Throughout the church’s history there have been those who have felt that any image attempting to portray God in the form of a statue or picture was improper and against God’s own Word. This disapproval with “images” in church portraying the divine reached a feverish pitch in the Eighth Century when Emperor Leo outright condemned the worshipful veneration of images and relics, starting a period of iconoclasm, literally, "image breaking.” For the next 60 years the controversy raged in the church, sometimes condemning the use of icons, sometimes condemning the act of destroying those same icons. In the last “ecumenical” council, Nicea 11(787), iconoclasm was finally condemned, allowing Christians once again to enjoy these images as proper aids in worship without fear of the church condemning their use as “idolatry.”
In Luther’s time the old controversy was once again renewed among those the reformers often referred to as the Schwaermer (The “Enthusiasts.”) These rather fanatical reformers supported the actual destruction of sacred art and image as the destruction of idolatrous objects. However, Luther did not support their actions and defended the use of statuary and other art to represent divine truths.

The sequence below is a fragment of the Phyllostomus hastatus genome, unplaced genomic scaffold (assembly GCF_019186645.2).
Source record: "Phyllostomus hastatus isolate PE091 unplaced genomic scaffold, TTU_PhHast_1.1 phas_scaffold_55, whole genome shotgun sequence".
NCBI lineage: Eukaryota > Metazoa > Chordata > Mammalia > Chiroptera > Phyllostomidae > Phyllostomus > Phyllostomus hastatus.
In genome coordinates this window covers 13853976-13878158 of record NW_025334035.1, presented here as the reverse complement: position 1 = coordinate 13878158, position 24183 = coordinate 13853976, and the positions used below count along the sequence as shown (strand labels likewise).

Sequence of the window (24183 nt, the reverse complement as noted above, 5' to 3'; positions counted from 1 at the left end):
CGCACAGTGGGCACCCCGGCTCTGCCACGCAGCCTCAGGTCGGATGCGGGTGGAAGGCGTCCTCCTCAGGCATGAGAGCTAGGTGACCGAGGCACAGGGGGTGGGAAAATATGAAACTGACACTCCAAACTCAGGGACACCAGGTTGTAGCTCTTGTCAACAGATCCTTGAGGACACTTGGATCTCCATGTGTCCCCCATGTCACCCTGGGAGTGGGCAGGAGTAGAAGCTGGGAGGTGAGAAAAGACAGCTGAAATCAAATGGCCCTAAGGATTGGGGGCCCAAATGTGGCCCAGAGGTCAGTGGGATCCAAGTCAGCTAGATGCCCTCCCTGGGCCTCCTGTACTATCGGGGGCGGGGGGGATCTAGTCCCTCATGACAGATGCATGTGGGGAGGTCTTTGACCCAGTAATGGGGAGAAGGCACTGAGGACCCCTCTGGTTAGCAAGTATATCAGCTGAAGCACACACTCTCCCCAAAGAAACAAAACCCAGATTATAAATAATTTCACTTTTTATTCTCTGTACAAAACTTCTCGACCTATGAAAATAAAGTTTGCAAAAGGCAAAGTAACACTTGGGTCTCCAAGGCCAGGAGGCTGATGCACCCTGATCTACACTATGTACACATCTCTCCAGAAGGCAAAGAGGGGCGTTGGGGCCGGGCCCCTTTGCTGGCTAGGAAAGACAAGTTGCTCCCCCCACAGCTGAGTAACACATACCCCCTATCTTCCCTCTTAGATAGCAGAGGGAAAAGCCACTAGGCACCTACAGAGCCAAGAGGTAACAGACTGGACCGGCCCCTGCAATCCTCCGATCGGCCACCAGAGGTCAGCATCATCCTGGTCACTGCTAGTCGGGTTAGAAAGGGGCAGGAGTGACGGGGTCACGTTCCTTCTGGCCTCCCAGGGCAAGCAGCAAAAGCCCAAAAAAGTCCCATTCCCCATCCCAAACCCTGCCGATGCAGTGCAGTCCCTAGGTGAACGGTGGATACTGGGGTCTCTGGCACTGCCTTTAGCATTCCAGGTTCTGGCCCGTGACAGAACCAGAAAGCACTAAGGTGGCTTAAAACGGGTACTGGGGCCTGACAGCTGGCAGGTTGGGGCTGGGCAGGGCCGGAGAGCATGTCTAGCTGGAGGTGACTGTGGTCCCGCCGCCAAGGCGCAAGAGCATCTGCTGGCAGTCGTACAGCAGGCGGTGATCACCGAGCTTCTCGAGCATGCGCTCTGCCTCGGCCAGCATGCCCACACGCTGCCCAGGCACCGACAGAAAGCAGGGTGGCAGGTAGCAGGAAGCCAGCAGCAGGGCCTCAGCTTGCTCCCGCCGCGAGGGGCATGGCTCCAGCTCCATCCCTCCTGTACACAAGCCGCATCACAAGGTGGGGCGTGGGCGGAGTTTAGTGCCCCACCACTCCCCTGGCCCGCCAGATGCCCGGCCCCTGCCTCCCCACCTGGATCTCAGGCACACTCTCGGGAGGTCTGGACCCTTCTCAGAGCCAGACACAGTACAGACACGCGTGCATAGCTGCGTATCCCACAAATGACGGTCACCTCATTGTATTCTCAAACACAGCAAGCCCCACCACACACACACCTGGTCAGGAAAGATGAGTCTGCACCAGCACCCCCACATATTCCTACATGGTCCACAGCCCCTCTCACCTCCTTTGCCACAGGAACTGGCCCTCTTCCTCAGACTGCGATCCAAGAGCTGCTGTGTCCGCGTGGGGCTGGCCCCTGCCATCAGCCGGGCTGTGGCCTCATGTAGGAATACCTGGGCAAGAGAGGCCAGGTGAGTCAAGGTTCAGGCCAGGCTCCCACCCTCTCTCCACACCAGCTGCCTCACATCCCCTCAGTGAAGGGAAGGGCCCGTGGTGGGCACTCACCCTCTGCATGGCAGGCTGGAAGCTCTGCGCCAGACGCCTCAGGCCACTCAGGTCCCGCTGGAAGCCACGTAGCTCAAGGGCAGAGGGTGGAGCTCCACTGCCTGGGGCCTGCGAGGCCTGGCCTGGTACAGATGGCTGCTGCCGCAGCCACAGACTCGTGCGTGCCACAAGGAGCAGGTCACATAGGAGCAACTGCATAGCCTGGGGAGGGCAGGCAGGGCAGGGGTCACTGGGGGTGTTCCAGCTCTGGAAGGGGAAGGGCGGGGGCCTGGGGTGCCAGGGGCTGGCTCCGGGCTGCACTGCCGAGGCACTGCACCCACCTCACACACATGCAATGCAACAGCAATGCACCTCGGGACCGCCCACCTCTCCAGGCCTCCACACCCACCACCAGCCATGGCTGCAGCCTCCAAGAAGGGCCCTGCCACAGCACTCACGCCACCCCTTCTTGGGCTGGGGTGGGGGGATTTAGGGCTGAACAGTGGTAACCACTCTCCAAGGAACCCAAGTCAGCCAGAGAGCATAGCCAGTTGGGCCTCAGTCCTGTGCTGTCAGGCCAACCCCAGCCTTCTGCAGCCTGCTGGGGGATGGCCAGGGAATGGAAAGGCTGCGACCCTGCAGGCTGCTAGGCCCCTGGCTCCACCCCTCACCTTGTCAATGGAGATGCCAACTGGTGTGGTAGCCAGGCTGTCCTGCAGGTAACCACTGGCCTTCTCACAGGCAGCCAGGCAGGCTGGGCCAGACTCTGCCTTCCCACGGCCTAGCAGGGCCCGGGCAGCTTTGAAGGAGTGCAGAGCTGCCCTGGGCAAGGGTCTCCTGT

Luther: “We judge the indiscriminate expulsion in many places of the images even of Christ and the apostles to be not only barbarism but also a case of remarkable ignorance.. But, you ask, if the usefulness of pictures and images is so great, why did Moses and the prophets prohibit and condemn them with such emphasis? I reply: Moses and the prophets are speaking of images made for people to adore and to believe that through this adoration they rendered God religious service. [Ewald M. Plass, compiler. What Luther Says: A Practical In-Home Anthology for the Active Christian, St. Louis: Concordia Publishing House, 1959, p. 298.]
Yet is it not true that the very first commandment in Exodus 20 reads that “Thou shalt not make unto thee any graven image, or any likeness of anything that is in heaven above, or that is in the earth beneath, or that is in the water under the earth...”? (vs.4) Yes, God did say these words. However, the word for “graven image” in the old King James Version can also be translated “idol” or “image.” The very next verse indicates that it is an “idol," or object of worship, that God was referring to when he also said: “Thou shalt not bow down thyself to them, nor serve them: for I the Lord thy God am a jealous God...”